from Knole and the Sackvilles, V. Sackville-West, 1948, pp.141-3.
It is not surprising that Lord Dorset left a number of illegitimate children: we know of at least four for certain, and there was probably a fifth, a son, as it is difficult to account otherwise for the William Sackville who writes, signing a remarkably ungrammatical letter with a remarkably beautiful signature, to ask for money, as he has lately “gained the affection of a young lady”, and this, he promises, will be “the last trouble that ever I shall give your Lordship; it would come very seasonable to my present circumstances who has been harassed and ruined by the fate of war this four years past and have done the government good service, and never rewarded as those that deserved it less has.” The other four were daughters. There is a petition at Knole from one of them:
To the Right Hon. Charles Earl of Dorset and Middlesex, Lord Chamberlain of Their Majesties’ Household, the humble petition of Mary Sackville:
That it having pleased ye Almighty to lay his afflicting hand on your petitioner’s husband and her two small children for a long time together, having nothing to live upon but his own hands’ labour, which failing him during his sickness all his family have suffered thereby and been put to great straights and having received much of your Honour’s charity, is now … [illegible] but hopes that your Lordship will consider it is the hand of accident that is hard upon her.
Your petitioner therefore humbly prays that your Honour will be pleased to bestow something on her this time that she may undergo her calamity with a little more cheerfulness and alacrity.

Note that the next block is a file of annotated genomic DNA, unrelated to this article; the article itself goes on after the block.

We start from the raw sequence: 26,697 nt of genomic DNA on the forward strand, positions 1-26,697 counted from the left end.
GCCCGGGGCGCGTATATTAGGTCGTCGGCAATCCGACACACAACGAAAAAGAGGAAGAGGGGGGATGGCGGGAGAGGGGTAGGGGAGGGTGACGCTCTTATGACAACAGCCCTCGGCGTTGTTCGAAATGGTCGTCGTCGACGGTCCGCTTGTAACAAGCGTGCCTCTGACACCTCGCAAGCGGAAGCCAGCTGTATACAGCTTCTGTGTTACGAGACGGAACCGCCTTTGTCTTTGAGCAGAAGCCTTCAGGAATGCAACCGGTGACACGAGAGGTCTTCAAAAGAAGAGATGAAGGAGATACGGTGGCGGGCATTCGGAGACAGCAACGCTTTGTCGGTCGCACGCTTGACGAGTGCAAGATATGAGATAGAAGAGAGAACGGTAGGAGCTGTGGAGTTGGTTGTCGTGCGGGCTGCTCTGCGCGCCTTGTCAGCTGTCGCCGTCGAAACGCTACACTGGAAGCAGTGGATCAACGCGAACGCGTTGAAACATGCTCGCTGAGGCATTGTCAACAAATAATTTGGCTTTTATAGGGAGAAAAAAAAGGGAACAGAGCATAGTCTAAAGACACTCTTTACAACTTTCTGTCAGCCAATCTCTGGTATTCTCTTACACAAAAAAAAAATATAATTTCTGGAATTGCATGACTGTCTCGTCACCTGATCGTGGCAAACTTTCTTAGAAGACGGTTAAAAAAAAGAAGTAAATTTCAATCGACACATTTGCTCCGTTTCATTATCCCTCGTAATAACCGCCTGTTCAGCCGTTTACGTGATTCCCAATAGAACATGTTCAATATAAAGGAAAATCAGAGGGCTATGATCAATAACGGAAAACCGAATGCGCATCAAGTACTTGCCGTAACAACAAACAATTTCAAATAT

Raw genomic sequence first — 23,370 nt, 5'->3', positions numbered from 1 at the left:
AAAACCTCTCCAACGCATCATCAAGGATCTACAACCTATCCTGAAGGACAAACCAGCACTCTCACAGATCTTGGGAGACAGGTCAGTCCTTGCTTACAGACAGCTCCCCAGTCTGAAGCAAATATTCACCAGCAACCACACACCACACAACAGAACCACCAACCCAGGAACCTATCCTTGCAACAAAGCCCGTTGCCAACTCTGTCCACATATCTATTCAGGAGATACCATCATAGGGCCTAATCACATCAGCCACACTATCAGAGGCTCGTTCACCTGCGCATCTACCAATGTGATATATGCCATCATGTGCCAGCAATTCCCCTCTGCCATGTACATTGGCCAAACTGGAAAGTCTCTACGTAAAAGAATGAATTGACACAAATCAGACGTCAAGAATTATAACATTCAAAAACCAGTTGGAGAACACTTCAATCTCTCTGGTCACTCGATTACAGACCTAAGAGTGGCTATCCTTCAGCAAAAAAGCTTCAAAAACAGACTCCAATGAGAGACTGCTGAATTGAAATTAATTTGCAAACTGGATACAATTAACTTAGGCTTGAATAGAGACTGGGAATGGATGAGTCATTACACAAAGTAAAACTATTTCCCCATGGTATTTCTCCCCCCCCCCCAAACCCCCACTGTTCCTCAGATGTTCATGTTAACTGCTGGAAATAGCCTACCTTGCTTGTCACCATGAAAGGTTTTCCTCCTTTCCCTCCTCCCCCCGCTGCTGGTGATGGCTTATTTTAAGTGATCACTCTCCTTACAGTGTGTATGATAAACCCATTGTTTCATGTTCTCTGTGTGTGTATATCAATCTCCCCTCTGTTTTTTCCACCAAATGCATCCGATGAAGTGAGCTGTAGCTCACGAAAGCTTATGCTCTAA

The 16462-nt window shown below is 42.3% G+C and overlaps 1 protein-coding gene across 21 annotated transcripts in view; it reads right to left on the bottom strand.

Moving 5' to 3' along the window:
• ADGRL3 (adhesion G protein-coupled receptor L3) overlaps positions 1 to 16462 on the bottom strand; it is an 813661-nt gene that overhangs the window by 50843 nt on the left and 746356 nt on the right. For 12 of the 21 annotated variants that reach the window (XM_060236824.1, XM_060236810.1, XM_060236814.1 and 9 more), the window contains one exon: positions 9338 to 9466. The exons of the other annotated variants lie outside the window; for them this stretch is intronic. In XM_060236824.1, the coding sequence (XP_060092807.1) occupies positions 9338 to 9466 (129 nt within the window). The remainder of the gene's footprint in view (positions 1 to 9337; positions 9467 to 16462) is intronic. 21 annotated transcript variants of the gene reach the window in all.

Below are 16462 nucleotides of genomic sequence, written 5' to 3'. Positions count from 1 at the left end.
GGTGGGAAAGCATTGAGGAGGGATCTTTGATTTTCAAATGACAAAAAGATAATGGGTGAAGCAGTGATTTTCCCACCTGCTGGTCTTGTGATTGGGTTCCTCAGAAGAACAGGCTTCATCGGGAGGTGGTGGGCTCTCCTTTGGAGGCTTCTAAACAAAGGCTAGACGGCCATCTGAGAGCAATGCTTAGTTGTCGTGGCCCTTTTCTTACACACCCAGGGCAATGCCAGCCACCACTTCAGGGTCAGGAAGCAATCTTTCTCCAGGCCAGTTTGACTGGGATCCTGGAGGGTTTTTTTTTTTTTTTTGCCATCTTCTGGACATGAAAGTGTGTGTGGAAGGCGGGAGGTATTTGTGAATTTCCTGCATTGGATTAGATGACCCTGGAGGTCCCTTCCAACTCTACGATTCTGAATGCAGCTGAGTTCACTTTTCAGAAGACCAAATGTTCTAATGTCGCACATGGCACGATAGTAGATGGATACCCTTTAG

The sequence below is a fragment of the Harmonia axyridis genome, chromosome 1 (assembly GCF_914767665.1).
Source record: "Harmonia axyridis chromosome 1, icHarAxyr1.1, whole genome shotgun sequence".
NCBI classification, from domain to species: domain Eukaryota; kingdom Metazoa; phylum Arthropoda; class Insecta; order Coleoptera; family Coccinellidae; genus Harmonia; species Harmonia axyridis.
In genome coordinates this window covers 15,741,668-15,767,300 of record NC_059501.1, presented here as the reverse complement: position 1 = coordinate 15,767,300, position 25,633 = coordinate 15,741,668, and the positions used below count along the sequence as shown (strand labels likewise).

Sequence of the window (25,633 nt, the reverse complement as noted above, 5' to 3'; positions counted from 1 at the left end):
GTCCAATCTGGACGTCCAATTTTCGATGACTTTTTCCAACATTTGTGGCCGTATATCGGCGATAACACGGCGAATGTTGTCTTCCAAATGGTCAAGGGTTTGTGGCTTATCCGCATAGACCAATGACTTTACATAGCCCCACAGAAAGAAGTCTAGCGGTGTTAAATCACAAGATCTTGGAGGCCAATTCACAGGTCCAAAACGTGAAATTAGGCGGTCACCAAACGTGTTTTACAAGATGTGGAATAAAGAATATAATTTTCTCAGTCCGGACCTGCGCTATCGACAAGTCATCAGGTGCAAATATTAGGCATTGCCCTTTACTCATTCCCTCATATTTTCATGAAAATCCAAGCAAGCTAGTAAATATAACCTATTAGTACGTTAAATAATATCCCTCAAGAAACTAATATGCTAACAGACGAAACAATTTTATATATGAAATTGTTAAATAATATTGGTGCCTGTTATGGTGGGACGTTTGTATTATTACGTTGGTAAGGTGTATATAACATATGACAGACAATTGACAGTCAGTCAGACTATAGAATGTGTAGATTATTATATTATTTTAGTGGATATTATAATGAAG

According to the will of this Mary Sackville, her circumstances must have improved, for she leaves £1000 “for the benefit of Katharine Sackville my sister or reputed sister who was born of the body of Mrs Phillipa Waldgrave, deceased, my late mother or reputed mother.” This will is dated 1684, so I should think the Katharine Sackville referred to is probably the “K.S.” who was buried at Withyham, aged fourteen, in 1690 - humble little initials among the Lady Annes and Lady Elizabeths who surround her. She had been provided for in Lord Dorset’s will also:
To my natural daughter Katharine Sackville, alias Walgrave, £1000.
To my natural daughter Mary Sackville, alias Walgrave, £200, and £2000 before settled on her.
To my natural daughter An [sic] Lee, alias Sackville the sum of £500.
It thus seems probable that these daughters were the children of two different mothers, Lee and Walgrave, Waldgrave, Waldegrave, as it was variously spelt. An agreement at Knole, dated 1674, provides for Phillipa Walgrave to receive interest on £1000 placed in Mr Guy’s hands by Lord Dorset, the interest on it to be paid to her yearly, and after her marriage to Mary Sackville until her marriage or until the age of 21, but if Mrs Walgrave marries, the £1000 is to be paid to her. Another natural daughter, also named Mary, married Lord Orrery, but I do not know who was her mother.